Selling air might seem like something straight out of a snake oil salesperson’s playbook, but the airspace above your property could have more value than you realise.

For example, in 2019, the Golden Age Group bought the air rights above The Glen shopping centre in Melbourne. This vertical deal cleared the path for the luxury Sky Garden apartment complex which was completed in late 2020.

Then there’s the story of Michael Yarra. The property developer made headlines in 2010 when he bought three top-floor apartments next to his own high-rise complex in South Yarra to guarantee unobstructed views for years to come.

Sydney council also got in on the action in 2019, selling the air rights above the 200-year-old heritage-listed Hyde Park Barracks to a consortium of developers for $20 million. While the developers can’t build above the building itself, the purchase allows them to ‘bank’ the space to expand development elsewhere.

So what are air rights and how can you capitalise on yours?

What are air rights?

In property law, the concept of air rights dates back to a 13th-century legal maxim, which held “whoever owns the soil, it is theirs up to the heavens and down to hell”.

While poetic, this definition is not true these days thanks to air travel. Instead, in common law, your air rights extend as far as ‘such height as is necessary for the ordinary use and enjoyment of his land and the structures upon it’.

Typically, when you buy land or property, you get the air rights included in the deal (though a notable exception to this is a plan of subdivision that includes limitations on the upper or lower boundaries of a property). This means you can develop, or veto the development of, the air above your land within reason.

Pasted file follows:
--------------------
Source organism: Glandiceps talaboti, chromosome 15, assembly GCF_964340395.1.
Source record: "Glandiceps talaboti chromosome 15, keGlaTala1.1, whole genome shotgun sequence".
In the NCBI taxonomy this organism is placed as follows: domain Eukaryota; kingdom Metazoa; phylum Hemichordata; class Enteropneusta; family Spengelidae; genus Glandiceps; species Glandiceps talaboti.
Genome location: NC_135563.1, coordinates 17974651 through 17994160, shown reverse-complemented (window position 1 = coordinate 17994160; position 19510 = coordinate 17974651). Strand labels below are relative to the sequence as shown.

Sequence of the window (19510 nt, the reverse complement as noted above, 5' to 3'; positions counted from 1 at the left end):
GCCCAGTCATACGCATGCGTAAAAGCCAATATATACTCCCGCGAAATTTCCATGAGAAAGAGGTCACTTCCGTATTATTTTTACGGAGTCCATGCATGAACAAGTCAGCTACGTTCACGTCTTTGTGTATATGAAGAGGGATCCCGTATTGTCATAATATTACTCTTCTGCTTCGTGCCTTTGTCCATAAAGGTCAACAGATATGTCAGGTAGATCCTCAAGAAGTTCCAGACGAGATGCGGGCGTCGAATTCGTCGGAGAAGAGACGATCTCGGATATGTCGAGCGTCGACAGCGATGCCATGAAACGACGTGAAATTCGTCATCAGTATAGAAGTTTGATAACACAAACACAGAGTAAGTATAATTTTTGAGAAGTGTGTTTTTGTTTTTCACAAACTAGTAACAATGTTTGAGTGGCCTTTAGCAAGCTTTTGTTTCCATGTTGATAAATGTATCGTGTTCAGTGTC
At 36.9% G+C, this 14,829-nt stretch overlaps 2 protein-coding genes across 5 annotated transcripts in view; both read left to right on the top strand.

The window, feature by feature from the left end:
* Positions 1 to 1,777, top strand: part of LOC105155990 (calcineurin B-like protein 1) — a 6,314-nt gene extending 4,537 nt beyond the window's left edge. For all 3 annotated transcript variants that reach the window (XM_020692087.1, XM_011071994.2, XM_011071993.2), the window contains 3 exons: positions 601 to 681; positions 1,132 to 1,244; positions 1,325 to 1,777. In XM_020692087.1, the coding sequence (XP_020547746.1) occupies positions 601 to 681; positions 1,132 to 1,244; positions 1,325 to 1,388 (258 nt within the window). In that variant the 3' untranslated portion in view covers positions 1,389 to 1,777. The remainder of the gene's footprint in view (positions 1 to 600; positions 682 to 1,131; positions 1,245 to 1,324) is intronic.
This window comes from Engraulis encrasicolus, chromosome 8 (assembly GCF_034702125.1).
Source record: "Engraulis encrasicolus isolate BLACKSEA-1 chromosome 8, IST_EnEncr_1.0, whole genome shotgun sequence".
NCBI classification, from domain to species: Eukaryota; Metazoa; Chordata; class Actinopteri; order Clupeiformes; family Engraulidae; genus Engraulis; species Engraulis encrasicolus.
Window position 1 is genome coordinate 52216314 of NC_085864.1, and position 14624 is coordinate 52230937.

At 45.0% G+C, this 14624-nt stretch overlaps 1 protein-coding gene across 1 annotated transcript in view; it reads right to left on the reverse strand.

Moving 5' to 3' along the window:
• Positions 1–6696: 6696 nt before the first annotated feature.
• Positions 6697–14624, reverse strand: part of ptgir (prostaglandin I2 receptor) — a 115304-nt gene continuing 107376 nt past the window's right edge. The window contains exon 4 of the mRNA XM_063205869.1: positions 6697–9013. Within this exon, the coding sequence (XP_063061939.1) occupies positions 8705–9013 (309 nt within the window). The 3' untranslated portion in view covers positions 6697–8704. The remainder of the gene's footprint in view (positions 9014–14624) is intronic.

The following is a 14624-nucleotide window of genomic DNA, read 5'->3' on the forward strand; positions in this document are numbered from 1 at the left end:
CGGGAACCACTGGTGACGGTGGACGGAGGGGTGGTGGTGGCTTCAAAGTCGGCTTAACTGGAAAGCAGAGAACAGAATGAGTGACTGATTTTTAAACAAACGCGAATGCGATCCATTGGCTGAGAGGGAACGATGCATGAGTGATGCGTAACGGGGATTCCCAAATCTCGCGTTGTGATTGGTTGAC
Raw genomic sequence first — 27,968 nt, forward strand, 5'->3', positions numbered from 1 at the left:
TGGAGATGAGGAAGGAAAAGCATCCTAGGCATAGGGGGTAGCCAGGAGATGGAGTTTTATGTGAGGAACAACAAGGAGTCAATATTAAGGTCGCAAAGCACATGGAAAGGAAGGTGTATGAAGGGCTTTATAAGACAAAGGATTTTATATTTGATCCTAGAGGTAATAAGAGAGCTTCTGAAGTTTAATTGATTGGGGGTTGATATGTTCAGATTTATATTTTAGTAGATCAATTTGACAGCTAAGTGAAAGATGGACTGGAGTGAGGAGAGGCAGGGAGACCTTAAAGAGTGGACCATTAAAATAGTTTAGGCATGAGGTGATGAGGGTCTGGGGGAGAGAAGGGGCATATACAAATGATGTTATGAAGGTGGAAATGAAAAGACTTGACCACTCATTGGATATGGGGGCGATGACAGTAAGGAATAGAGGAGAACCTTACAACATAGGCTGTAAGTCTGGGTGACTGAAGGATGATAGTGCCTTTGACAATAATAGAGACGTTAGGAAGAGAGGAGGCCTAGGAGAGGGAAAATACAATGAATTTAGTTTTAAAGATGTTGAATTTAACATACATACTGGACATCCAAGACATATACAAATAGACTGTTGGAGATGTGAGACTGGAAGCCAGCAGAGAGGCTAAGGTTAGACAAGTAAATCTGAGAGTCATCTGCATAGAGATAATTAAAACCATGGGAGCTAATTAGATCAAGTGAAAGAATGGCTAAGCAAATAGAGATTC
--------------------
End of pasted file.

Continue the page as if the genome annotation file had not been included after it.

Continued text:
In an air rights transaction, you sell this right on. As such, air rights are sometimes known as transferable development rights.

 How to capitalise on your air rights

 Melbourne is a fantastic city to call home. So it’s no wonder its population is on track to outstrip Sydney’s by 2026, according to a recent Centre for Population report.

But all those people have to live somewhere, and the amount of available development space is shrinking. As such, air rights are becoming increasingly valuable to developers.

There are two main reasons they want to buy them:

  • To protect a development’s valuable views and/or its access to light and air (as in the Yarra deal)
  • To bank the space and expand their stock of inner-city developable bank (as in the Sydney example)

An air rights transaction is similar to a land-based one, with stamp duty and other applicable taxes still payable on the deal.

That said, it’s a highly-specialised field of property law, so you need to get the right law firm on board if you’re considering selling, purchasing or developing air rights.

Freya Southwell is a senior property and development lawyer at Sutton Laurence King Lawyers. Get the expert advice you need by speaking with Sutton Laurence King Lawyers. Call us on 03 9070 9810 or email us at .